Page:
T-SQL Insert and Update are part of the Data Manipulation Language (DML).
The biggest bane with T-SQL DML belongs to an issue so common that 100% of programmers will encounter it in the first place - the reason being is that we had expected the T-SQL to be more
As the matter of fact, T-SQL is not that friendly and it requires one to follow specific rules.
The biggest bane is to perform DML with string data that consist of single quotes; it will result in exception because under T-SQL, single quote is considered to be a control character or reserved character. Hence, when a string data consists of single quote such as Brandon's PC, it will create confusion.
The best practice solution is to perform what is known as single quote offset.
Suppose I want to perform INSERT into a table called EmployeeTBL
INSERT INTO EmployeeTBL (Name,Position) VALUEs ('Brandon', 'General Manager')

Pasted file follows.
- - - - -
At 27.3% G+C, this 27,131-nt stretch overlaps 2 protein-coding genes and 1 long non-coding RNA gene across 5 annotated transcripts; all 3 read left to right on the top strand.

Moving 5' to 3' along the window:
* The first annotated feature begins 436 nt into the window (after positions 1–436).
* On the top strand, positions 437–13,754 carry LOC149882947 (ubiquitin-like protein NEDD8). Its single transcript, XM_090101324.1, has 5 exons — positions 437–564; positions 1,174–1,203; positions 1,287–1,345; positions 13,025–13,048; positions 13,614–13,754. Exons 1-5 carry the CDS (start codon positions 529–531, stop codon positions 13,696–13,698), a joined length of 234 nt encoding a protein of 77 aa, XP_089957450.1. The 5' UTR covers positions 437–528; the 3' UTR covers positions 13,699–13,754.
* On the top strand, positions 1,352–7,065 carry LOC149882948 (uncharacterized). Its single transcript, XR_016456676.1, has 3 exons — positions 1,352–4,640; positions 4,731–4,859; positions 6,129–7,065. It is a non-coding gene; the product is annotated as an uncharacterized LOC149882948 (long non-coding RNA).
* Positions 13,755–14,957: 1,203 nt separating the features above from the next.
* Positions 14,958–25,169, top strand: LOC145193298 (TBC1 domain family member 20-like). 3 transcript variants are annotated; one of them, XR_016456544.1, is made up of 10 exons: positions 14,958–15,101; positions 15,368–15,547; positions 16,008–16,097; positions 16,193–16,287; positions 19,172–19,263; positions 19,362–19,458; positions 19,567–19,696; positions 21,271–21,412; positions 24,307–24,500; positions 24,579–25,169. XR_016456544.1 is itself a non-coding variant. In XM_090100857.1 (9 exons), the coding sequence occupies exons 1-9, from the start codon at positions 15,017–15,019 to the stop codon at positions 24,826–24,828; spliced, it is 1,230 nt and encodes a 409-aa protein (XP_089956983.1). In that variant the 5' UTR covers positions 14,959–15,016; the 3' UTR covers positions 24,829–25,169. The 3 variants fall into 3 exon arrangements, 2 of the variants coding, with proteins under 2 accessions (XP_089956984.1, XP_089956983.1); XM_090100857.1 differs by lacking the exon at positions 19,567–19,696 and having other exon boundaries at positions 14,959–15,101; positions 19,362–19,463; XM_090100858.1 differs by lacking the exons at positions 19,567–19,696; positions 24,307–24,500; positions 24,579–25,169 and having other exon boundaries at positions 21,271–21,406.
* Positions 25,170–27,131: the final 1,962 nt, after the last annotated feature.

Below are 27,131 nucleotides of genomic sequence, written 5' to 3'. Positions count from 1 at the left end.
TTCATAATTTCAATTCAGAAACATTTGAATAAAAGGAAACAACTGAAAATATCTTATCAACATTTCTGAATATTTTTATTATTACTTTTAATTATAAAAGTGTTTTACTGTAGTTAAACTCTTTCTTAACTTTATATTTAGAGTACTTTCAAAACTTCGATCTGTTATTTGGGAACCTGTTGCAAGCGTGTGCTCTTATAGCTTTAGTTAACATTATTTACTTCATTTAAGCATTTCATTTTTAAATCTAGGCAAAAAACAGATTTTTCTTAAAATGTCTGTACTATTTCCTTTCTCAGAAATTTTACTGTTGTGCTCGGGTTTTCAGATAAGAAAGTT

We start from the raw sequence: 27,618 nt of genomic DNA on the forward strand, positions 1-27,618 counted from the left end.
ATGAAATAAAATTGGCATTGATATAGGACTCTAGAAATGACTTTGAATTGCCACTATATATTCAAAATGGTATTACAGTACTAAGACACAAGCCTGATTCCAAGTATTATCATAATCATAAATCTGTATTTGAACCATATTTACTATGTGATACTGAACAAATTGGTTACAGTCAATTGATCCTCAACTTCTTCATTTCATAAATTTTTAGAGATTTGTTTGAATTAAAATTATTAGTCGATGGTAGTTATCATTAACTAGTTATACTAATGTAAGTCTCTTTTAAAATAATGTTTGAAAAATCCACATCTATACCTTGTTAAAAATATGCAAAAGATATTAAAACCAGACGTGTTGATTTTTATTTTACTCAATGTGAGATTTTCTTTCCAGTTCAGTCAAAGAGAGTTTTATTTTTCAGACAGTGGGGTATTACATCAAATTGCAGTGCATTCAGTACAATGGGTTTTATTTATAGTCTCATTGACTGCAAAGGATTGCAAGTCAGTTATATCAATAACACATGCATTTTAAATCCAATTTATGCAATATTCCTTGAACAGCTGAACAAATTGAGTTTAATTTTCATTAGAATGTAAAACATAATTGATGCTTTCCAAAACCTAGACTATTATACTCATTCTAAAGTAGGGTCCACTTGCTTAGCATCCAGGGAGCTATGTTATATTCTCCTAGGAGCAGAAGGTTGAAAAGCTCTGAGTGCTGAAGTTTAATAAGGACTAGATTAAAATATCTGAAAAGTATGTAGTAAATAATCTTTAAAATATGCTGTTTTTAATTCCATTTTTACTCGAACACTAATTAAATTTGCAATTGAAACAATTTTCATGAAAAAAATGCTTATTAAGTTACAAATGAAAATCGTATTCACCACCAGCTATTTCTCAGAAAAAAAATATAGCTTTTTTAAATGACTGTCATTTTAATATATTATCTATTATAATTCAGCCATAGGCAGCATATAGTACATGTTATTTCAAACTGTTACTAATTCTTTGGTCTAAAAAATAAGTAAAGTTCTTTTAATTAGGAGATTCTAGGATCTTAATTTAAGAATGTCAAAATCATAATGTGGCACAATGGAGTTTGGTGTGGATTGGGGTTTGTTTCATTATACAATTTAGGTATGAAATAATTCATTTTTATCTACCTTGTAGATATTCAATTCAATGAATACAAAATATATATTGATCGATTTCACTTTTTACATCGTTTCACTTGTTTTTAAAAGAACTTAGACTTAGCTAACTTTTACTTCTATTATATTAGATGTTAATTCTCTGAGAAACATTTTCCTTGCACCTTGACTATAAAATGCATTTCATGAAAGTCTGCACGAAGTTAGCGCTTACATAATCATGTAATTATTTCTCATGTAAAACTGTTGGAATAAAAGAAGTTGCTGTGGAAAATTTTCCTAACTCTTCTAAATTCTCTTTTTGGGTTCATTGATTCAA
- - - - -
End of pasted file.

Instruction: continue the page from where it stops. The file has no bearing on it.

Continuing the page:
When single quote is required to be present as part of the data, it will go like this supposedly.
INSERT INTO EmployeeTBL (Name,Position) VALUEs ('Michelle', 'Brandon's PA')
Nevertheless, the above T-SQL statement will generate exception; 'Incorrect syntax near ...'
The solution to perform single quote offset by adding an additional single quote in front of the single quote which belongs to the string data, hence:
INSERT INTO EmployeeTBL (Name,Position) VALUEs ('Michelle', 'Brandon''s PA')
Notice that now Brandon''s PA has two single quotes - this is what we mean by offsetting, it will work well for T-SQL.
Today, I just want to go further to discuss some strategies to deal with this issue on a broader perspective.